The close contact with refugee children Lewis had at his property at Kilns, as a result of the outbreak of WWII, may have had an essential contribution to his deep knowledge of the children's minds. Walter Hooper, author of the book CS Lewis: A Complete Guide to His Life & Works, points out that the events related to this episode were an inspiration to Lewis. It not only opened him a window toward the soul of a child, but also inspired him to use his creativity to address this category of readers as well (Hooper, C.S. Lewis: A Complete Guide to His life & Works, p. 402). The fact that the seven novels that comprise the series of the Chronicles of Narnia have the same huge success today as they had since their publication is a sure sign that CS Lewis knew his readers well and although not a child himself anymore, he knew how to relate to a child's emotional needs.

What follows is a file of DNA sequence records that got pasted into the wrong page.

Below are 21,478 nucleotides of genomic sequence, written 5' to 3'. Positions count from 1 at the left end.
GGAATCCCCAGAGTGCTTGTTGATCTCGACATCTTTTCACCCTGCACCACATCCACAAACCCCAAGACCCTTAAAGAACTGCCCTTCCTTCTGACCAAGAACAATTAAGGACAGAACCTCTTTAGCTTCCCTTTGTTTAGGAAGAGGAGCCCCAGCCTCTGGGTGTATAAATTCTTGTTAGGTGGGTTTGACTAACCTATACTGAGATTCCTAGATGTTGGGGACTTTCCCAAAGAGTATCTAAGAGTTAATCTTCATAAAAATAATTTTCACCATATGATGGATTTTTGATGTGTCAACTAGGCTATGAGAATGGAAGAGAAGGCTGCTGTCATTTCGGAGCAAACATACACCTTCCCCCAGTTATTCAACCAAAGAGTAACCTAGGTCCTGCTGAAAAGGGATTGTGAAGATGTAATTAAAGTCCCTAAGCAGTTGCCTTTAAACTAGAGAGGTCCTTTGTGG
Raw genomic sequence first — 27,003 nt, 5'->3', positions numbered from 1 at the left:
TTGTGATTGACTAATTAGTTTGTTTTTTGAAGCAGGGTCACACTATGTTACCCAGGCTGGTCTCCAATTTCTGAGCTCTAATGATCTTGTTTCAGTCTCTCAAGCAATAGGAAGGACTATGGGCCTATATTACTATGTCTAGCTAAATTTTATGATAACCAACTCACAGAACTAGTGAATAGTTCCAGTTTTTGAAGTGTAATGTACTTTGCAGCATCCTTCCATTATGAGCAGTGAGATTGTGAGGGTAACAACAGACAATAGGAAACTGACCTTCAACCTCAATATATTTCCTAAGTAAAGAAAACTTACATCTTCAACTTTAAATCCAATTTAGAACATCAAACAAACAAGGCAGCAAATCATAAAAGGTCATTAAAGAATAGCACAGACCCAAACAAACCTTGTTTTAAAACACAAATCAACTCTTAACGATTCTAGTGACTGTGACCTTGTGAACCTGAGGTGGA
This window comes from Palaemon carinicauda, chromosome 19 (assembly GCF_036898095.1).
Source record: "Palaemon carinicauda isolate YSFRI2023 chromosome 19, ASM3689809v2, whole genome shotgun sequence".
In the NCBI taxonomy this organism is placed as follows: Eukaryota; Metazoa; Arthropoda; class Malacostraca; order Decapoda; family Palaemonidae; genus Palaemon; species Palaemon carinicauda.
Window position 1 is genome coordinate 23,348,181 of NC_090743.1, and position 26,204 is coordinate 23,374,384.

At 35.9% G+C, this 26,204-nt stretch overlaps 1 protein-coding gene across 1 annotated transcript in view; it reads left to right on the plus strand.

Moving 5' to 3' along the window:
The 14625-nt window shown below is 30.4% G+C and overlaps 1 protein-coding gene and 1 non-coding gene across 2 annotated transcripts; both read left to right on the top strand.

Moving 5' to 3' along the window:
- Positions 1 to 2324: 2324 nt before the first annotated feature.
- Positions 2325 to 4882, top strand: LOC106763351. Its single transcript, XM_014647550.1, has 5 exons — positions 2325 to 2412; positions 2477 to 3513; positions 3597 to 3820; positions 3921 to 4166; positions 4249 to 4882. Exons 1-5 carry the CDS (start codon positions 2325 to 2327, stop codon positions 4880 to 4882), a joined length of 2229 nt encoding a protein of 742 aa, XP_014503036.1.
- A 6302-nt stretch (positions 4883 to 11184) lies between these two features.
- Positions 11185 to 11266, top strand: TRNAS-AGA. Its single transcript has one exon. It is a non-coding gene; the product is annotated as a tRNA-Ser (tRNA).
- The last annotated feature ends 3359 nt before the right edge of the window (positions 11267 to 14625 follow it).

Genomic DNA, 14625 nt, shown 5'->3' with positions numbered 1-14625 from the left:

Like his science fiction novels, the ones that comprise the children's literature series are not strange from Christian symbolism. However, in his spirit of treating his readers with respect, the writer did not attempt to include anywhere in these novels attempts to manipulate and lead children away from the mere pleasure of reading. He did not assume the voice of a preacher, but merely presented children with a stage where they could see and listen to both positive and negative characters, find out about failure, cowardice, hope, courage and solidarity as well as other features of the adult world they are usually presented with at a much later stage in their lives and usually in painful ways.